Wednesday, May 1, 2013

The Ten Commandments (1956)

Ten Commandments1

The Ten Commandments, released by Paramount in 1956, was Cecil B. DeMille’s last film. At $13.2 million it was one of the most expensive movies made to that point in time, and it was one of the biggest box-office successes in history, pulling in $64 million on its first release. Adjusting for inflation and taking into account re-releases it remains one of the most successful movies ever made.

DeMille’s share of the profits was huge but he gave half of it away to be distributed amongst the crew, an unprecedented gesture.

DeMille took an enormous risk with this movie. Paramount were very nervous about the whole project. Had DeMille not been involved they certainly would not have proceeded with it. DeMille had to be very careful not to offend either Christians or Jews, and considering the fact that the movie fictionalises a good deal of the life of Moses it was no easy task to come up with a screenplay that would not upset somebody. DeMille insisted that the screenwriters could not just make it up as they went along when it came to filling in the gaps of Moses’ life. Everything had to be at least vaguely plausible and the script drew on the work of various Biblical scholars as well as the works of ancient historians like Josephus.

The location shooting in Egypt undoubtedly shortened DeMille’s life. He suffered a massive heart attack. The doctors told him that if he rested in bed for four weeks with oxygen he would make a full recovery. He told them, “Forget it gentlemen. I’m going to the set in the morning.” And he did. He intended to finish the picture even if it cost him his life.


The story of course is essentially an expansion upon the Biblical story of Moses, of the infant Moses being found by Pharaoh’s daughter in a basket on the Nile, of his early life as an Egyptian prince and of his deliverance of the Hebrew slaves from bondage. Needless to say, this being a DeMille movie, it also includes a love story, plenty of sex and plenty of action. There might not be any actual battle scenes but DeMille has no trouble in turning this story into an exciting adventure yarn filled with spectacle.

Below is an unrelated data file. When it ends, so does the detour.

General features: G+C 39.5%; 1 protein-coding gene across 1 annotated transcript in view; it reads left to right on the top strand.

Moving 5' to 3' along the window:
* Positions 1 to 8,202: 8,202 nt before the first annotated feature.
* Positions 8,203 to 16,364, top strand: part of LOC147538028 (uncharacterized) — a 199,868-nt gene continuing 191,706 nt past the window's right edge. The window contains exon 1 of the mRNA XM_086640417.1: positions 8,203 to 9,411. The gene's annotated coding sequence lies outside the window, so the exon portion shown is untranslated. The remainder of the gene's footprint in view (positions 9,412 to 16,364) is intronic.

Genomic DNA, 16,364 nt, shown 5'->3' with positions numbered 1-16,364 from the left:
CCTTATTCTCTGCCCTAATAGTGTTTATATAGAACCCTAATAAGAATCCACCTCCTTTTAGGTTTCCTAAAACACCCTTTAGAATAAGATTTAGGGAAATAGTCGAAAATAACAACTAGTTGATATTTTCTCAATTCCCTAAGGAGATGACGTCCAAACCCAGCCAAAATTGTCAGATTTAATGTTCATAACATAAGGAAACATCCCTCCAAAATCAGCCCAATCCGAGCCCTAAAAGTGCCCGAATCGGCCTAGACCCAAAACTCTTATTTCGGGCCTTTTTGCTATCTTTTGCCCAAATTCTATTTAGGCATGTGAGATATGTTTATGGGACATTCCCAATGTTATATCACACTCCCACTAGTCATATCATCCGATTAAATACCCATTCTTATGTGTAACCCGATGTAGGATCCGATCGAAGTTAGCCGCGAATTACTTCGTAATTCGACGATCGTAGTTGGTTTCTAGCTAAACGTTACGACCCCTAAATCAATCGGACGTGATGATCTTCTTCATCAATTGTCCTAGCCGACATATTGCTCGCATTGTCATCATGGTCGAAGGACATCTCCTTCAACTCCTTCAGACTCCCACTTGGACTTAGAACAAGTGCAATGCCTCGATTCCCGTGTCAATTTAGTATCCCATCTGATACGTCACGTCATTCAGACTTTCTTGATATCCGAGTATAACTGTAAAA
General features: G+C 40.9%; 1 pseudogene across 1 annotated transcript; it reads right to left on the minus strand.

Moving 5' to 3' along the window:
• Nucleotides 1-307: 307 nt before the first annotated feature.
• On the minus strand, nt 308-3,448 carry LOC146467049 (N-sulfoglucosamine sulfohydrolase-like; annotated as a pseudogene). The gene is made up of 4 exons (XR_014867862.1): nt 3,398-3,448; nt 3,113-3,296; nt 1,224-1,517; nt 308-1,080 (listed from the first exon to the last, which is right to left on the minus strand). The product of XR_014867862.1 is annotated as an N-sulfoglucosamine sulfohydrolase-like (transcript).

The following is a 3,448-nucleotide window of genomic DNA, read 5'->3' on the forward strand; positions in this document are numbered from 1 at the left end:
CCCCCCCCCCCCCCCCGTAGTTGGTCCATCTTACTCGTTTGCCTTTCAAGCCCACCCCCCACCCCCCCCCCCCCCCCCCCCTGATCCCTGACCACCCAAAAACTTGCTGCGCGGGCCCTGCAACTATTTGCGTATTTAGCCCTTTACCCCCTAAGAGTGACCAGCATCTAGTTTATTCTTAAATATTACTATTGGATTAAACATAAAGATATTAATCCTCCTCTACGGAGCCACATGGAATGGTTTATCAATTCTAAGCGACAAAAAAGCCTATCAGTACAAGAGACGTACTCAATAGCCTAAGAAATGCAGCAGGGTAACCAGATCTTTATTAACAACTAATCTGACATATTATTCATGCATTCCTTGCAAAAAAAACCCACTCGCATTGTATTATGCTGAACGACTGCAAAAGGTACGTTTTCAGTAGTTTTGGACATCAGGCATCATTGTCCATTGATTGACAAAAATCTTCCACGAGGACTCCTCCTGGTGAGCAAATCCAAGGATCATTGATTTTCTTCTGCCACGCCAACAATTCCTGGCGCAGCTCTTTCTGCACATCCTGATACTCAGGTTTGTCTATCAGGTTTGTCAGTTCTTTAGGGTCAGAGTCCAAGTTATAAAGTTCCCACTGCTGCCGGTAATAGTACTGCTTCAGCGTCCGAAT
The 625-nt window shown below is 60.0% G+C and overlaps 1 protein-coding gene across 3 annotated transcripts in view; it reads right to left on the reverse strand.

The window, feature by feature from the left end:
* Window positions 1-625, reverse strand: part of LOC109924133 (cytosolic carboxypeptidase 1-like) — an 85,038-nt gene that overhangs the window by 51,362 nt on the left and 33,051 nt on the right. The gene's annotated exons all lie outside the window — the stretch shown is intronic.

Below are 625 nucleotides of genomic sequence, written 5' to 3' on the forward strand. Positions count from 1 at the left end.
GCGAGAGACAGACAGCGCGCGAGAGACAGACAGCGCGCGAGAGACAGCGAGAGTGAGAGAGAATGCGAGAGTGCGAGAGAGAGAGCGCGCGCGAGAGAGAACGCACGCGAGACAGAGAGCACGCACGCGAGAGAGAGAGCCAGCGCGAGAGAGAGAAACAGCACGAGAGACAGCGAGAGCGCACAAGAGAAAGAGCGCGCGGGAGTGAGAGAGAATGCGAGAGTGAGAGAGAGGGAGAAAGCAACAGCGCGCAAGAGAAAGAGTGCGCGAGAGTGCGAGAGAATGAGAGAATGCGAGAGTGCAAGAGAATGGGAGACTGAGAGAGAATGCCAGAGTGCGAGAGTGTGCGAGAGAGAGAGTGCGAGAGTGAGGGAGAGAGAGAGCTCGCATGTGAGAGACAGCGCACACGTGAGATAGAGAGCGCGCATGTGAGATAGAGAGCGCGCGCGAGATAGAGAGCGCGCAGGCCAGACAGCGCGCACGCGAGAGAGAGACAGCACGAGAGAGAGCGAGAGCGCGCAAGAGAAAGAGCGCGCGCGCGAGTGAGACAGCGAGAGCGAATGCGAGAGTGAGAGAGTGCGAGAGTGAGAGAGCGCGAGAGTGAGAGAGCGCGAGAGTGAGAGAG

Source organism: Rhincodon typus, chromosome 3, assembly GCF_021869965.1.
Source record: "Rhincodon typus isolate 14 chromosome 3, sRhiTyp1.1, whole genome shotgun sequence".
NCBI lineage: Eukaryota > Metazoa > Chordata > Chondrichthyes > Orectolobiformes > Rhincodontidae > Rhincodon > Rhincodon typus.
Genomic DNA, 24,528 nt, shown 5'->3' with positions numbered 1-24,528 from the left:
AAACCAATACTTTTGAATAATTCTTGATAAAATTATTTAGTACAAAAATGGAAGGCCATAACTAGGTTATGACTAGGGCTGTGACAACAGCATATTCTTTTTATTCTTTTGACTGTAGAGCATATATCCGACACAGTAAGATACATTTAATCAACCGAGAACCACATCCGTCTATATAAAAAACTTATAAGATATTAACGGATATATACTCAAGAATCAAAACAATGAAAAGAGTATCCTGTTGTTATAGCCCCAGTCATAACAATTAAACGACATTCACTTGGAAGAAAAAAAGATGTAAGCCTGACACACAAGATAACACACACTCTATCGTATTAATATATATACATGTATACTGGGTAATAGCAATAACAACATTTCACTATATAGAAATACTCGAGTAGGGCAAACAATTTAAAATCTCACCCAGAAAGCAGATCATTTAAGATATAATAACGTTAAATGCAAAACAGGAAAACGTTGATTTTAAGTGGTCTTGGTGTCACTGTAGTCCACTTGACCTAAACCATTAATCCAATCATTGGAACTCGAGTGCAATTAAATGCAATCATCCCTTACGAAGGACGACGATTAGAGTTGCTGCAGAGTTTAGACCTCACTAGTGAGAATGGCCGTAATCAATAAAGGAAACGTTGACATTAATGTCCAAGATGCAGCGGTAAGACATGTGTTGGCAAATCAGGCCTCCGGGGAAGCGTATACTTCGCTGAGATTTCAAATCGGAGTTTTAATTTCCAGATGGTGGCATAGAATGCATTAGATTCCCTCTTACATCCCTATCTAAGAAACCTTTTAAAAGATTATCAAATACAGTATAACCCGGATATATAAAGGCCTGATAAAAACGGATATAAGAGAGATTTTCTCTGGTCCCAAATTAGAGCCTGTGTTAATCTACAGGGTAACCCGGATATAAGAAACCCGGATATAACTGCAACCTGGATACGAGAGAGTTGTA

There was no way of doing spectacular scenes like the parting of the Red Sea using existing special effects technology. The production team and the crew had to invent their own special effects. They did this so well that Steven Spielberg has described the parting of the Red Sea as the greatest special effect in movie history.


Even by DeMille standards this is a big movie. Officially some scenes utilised the services of no less than eight thousand extras although people who were there believe the true number may have been closer to twelve thousand. And in scenes on that scale DeMille would fuss over the placement of a single extra. Much to the horror of star Charlton Heston. But Heston admitted that DeMille was right in taking such pains. No-one ever had the same feeling for crowd scenes that DeMille had. DeMille did not believe in the concept of extras. As far as he was concerned everybody who appeared on screen was an actor. They should know what the director was trying to achieve, they should know what the scene was about and they should know what part they were to pay in the scene.

DeMille was fiercely loyal to the people he had worked with in the silent era. H. B. Warner, who had played Jesus in DeMille’s 1927 King of Kings, was brought out of a nursing home to play one last role.


After considering half a dozen other actors DeMille finally decided on Yul Brynner in the role of the Pharaoh Rameses. The danger of putting Brynner in such a role was that he was likely to overshadow the real star, the actor playing Moses. Fortunately with Charlton Heston as Moses there was absolutely no danger of that happening. Both Rameses and Moses are played as truly epic larger-than-life characters, which is as it should be.

Yvonne de Carlo brings a surprising (and entirely appropriate) dignity to the role of Moses’ wife Sephora. Anne Baxter gives one of her better performances as Nefretiri, the woman for whose affections Rameses and Moses are bitter rivals. Vincent Price has great fun with the role of the master builder Baka while John Carradine chews up the scenery as Aaron. For Edward G. Robinson the role of the Hebrew slave master Dathan was a career-saving role. Despite their political differences Robinson had immense respect for DeMille. I’ve always thought Cedric Hardwicke was rather overrated but he does well as the old Pharaoh Sethi.


The movie had to be ready for a November 1956 release and unfortunately the consequent haste is evident in a few scenes. Some of the blue screen shots certainly could have used more work. What is extraordinary though is just how well the important scenes hold up. Every scene that really matters works superbly.

This movie is an odd mix of outrageous entertainment and piety. DeMille saw no conflict between the two. This is a rare example of a deeply religious movie that is also enormously enjoyable as entertainment.

The Region 4 DVD release spreads the movie over two discs, which presents no problems since the movie has an intermission. The transfer is an excellent one.

It is unlikely that anyone but Cecil B. DeMille could have made a movie such as The Ten Commandments work. This film is an extraordinary achievement. It’s one of those movies you just have to see.

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